School Of Electronic, Electrical And Computer Engineering: Priestley Outdoor Center Activities, Coniston

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School of Electronic, Electrical and Computer Engineering
Priestley Outdoor Centre Activities, Coniston
The School has taken groups of students to the University of Birmingham, Priestley Centre, for a number of years. This facility is located on the shores of Lake Coniston in Cumbria and provides an ideal base for a wide range of outdoor activities. The aim of such trips is to address UK Spec softskills components and to bond diverse groups of students into teams (where this is required group project work).
Management of Expectations
Most students thoroughly enjoy these activities and regularly highlight them as the best component of an academic year. However, it is important to realize that you have duties and responsibilities to your fellow students, academic staff and the centre instructors – you accept the whole experience including communal housekeeping duties.
This booklet contains an example outline programme, suggestions for suitable clothing and a copy of the medical forms that you will be required to sign.
Day 1

A coach will leave the School promptly at 0815 – do not be late!

The coach will arrive in Torver approximately four hours later. It will park on the main road approximately 1.5 km away from the centre and you will walk down a narrow track. Your luggage will be transported on a trailer towed by a Land Rover.

When you arrive, Team 1 will serve lunch to everyone and wash up afterwards. The kitchen area and dining tables will be wiped and the floor swept. Usually, bread and hot soup is served on arrival. •

After lunch, you will collect a sheet, duvet cover and pillowcase from the Games Room and make up your bed. The centre can sleep up to forty students in rooms designed for four, or six, people. Bunk beds are fitted in all rooms – so half of you will be sleeping up in the air.

You will then meet up in the lounge for a safety briefing by the
Centre Manager. This will be followed by an overview of the activities you will be undertaking during the following days. You will then split into your teams and meet up with your instructor.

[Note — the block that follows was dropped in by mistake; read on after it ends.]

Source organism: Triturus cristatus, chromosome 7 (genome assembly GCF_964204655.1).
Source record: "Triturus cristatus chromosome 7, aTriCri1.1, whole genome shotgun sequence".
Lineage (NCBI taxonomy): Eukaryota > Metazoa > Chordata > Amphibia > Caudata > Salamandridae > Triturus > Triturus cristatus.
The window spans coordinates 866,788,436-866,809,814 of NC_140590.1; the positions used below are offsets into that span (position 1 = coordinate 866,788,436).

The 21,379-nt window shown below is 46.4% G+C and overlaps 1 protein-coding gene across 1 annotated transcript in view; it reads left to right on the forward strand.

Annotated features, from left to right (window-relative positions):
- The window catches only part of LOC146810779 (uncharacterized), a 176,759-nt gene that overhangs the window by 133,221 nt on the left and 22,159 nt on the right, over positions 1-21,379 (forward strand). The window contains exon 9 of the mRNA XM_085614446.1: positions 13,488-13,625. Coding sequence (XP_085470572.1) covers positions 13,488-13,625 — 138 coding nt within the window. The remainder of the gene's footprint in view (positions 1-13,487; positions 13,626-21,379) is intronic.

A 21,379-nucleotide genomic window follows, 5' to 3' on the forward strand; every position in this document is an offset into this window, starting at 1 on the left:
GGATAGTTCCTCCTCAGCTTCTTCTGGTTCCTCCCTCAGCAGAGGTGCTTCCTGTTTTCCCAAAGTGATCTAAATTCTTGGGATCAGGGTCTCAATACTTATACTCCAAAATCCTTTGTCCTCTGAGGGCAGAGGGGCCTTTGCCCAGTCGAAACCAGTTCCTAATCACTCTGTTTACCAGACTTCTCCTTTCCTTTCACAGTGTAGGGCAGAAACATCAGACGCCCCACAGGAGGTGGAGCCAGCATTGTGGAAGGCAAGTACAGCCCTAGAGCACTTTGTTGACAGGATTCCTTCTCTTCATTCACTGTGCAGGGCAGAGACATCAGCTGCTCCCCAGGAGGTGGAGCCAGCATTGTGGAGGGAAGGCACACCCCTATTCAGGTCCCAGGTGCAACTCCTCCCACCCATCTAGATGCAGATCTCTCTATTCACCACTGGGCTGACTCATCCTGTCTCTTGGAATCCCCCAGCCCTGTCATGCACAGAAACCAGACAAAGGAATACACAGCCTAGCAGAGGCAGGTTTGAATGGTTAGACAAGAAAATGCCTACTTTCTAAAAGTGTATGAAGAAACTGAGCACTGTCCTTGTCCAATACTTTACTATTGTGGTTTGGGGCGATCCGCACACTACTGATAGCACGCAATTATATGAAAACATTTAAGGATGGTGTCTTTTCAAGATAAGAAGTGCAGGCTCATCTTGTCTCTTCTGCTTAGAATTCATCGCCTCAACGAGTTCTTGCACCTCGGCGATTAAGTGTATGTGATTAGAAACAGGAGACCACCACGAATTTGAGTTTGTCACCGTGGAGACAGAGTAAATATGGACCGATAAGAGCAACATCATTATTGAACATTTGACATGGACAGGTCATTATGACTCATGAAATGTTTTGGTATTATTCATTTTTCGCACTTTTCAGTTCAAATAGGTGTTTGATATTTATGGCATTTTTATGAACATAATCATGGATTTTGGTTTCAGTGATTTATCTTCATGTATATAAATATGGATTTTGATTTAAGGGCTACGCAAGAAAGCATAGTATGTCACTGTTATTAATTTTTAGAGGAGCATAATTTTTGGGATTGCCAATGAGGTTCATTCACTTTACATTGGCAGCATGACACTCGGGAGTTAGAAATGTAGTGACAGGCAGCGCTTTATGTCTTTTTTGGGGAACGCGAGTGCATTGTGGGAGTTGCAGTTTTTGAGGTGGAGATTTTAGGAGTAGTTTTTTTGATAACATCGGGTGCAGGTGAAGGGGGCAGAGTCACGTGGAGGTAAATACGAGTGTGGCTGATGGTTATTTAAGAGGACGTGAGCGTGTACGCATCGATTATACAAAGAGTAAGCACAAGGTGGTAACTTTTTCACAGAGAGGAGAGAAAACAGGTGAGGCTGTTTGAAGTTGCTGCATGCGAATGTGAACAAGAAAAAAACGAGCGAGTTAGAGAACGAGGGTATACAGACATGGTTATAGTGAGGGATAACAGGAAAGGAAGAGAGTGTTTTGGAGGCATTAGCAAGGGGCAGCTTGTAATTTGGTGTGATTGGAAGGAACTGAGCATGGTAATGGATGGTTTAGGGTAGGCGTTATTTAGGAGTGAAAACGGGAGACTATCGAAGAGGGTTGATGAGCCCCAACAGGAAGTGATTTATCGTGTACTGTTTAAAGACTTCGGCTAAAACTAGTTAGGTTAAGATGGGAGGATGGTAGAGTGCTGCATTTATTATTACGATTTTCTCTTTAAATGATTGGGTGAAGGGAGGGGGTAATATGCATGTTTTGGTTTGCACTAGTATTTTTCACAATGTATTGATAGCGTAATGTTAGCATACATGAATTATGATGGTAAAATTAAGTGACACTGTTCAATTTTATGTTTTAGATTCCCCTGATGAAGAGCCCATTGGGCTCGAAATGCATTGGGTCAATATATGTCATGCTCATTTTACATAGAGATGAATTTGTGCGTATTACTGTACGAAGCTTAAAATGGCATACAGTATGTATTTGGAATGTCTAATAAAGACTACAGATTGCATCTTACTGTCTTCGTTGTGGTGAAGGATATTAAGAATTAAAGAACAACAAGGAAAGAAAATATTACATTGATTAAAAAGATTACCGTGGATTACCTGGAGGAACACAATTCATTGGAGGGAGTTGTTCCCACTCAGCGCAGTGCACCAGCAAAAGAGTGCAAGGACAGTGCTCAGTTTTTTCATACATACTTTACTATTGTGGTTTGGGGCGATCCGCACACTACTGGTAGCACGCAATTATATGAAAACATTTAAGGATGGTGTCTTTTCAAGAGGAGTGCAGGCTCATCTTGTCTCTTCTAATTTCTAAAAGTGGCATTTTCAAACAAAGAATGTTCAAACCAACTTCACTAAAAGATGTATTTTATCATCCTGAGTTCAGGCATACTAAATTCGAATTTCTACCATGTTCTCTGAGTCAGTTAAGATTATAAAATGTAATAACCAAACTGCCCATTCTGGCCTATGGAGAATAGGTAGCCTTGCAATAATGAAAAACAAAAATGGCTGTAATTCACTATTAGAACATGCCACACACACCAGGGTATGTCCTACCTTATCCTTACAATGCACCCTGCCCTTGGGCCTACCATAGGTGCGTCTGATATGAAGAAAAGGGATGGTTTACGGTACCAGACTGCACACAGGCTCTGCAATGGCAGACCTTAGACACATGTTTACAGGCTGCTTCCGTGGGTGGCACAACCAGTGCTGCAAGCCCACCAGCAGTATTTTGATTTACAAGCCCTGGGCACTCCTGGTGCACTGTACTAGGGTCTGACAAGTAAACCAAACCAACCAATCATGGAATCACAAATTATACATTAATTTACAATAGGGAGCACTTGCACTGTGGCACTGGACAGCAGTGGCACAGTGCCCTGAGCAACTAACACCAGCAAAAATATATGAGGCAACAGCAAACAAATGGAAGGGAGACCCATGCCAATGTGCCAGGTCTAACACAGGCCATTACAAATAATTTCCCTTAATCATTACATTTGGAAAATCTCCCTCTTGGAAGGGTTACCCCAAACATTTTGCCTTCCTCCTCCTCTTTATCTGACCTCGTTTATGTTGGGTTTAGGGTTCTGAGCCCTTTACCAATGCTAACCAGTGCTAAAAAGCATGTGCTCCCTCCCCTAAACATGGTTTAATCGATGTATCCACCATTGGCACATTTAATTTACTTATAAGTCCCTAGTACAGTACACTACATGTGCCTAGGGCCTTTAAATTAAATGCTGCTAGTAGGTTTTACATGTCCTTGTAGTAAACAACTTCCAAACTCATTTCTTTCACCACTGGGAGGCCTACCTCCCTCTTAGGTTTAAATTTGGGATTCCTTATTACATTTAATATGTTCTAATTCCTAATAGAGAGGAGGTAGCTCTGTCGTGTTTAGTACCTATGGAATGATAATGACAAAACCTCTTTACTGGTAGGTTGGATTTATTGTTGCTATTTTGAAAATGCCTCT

The rest of the afternoon will be spent undertaking a number of simple, but challenging, tasks.
Usually, these take the form of a set of written instructions that you have to interpret and execute within a limited period of time. These may include sensory deprivation, such as wearing a blindfold.

A review of the day’s activities will be conducted by your instructor.

An evening meal will be served. Vegetarian food will be available as well as a basic cooked meal such as pasta, or a curry. Team 2 will be responsible for serving, washing-up and cleaning the kitchen and dining areas. A team (often the academics) will be responsible for preparing packed lunches for the following day. A further team will be responsible for cleaning the communal areas, including the toilets.

A lecture-theatre session will be conducted on the roles and characteristics of teams. You will then be presented with a major activity to be undertaken on the following day. You will be expected to plan and schedule this activity and to devise contingency plans.

You may walk to the local public house (about 2km away). Take extra care as it will be very dark and some students have ended up several kilometres in the wrong direction – totally lost!

Please ensure that you are in bed and asleep by a suitable time, such that you performance during future days is not impaired. Please try not to disturb others who may require more sleep than you. Day 2

The team responsible for serving breakfast will be expected to be in the kitchen by 0745.
Breakfast will be served at 0800 and completed by 0815. This will allow the washing-up and cleaning of the kitchen areas to be completed by 0830.

A briefing session will be conducted in the lounge at 0845 and the exercise is expected to be